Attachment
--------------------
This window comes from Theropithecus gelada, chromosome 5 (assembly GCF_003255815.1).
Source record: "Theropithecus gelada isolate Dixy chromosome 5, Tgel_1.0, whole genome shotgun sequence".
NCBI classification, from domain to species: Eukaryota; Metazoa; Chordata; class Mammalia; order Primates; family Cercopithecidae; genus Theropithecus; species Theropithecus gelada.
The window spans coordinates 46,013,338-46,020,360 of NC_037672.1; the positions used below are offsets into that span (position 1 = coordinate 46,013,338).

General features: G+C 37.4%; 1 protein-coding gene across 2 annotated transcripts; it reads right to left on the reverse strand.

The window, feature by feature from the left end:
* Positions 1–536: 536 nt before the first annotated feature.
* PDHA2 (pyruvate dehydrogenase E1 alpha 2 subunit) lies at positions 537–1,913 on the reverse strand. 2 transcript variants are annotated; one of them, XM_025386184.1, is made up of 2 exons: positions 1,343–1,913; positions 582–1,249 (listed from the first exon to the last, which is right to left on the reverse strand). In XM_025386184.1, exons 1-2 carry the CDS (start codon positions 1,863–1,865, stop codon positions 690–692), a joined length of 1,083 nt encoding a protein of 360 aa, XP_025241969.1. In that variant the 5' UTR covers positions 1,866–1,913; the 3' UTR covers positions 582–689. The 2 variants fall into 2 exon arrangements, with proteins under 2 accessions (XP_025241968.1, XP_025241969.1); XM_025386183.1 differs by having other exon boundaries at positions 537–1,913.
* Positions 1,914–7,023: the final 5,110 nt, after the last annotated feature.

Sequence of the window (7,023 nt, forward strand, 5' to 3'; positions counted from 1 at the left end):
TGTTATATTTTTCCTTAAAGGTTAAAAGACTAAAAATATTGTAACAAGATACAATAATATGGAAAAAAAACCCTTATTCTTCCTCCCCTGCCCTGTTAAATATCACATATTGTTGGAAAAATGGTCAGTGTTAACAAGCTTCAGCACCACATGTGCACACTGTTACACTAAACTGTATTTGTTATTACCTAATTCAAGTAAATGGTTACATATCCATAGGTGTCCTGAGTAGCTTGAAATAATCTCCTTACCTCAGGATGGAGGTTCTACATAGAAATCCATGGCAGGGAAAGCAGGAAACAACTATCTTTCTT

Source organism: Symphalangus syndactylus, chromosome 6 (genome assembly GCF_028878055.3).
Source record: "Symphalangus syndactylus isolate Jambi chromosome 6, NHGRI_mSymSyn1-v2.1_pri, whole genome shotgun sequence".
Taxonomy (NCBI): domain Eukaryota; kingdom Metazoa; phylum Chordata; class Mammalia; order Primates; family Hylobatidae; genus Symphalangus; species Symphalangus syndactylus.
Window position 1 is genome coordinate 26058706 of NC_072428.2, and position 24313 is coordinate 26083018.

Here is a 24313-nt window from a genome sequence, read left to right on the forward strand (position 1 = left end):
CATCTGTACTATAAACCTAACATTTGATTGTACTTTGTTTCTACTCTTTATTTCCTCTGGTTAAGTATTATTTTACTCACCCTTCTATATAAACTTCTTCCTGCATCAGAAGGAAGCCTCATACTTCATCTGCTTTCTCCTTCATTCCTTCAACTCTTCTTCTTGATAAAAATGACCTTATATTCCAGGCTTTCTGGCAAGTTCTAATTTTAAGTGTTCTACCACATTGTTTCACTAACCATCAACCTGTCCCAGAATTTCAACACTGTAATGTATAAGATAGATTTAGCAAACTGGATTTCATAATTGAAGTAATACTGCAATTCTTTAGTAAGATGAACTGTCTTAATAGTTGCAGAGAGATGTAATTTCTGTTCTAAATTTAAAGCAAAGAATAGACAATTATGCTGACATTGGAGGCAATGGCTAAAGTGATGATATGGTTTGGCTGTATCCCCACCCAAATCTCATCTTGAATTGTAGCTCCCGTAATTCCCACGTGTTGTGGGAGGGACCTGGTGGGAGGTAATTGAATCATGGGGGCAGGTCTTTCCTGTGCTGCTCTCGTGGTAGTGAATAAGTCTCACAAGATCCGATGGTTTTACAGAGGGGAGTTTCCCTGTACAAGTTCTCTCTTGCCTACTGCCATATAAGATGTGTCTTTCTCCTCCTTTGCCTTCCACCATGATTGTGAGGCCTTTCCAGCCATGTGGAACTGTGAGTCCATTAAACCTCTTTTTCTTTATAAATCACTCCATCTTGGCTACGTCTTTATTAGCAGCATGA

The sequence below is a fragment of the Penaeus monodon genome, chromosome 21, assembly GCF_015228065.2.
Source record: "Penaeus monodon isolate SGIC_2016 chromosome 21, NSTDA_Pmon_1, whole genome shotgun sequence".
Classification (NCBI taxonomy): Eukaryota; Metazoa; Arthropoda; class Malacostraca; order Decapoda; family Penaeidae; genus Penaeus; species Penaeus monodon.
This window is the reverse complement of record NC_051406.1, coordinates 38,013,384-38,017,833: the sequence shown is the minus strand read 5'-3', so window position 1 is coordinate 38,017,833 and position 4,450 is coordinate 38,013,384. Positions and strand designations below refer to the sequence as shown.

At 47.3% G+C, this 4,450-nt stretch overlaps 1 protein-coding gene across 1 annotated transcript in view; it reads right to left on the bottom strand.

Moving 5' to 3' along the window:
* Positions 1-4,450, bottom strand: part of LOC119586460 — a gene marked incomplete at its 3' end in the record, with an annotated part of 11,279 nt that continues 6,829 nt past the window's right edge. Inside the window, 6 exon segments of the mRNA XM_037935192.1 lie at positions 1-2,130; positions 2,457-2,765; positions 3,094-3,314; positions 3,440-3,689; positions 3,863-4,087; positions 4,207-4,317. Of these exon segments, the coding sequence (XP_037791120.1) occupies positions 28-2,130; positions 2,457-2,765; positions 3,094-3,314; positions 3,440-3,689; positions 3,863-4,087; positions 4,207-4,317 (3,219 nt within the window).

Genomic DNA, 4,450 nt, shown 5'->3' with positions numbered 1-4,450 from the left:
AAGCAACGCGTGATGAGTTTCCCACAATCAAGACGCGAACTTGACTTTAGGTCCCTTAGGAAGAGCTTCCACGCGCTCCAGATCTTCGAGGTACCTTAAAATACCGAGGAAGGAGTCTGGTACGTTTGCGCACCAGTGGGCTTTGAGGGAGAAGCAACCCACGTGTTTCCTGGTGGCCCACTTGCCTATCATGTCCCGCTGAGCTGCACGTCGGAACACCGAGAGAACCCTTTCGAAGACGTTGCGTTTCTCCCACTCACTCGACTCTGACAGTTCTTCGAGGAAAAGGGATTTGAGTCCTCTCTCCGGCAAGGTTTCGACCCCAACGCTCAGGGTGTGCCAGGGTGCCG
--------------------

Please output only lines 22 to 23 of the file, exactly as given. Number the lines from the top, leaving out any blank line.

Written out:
At 47.3% G+C, this 4,450-nt stretch overlaps 1 protein-coding gene across 1 annotated transcript in view; it reads right to left on the bottom strand.

Moving 5' to 3' along the window: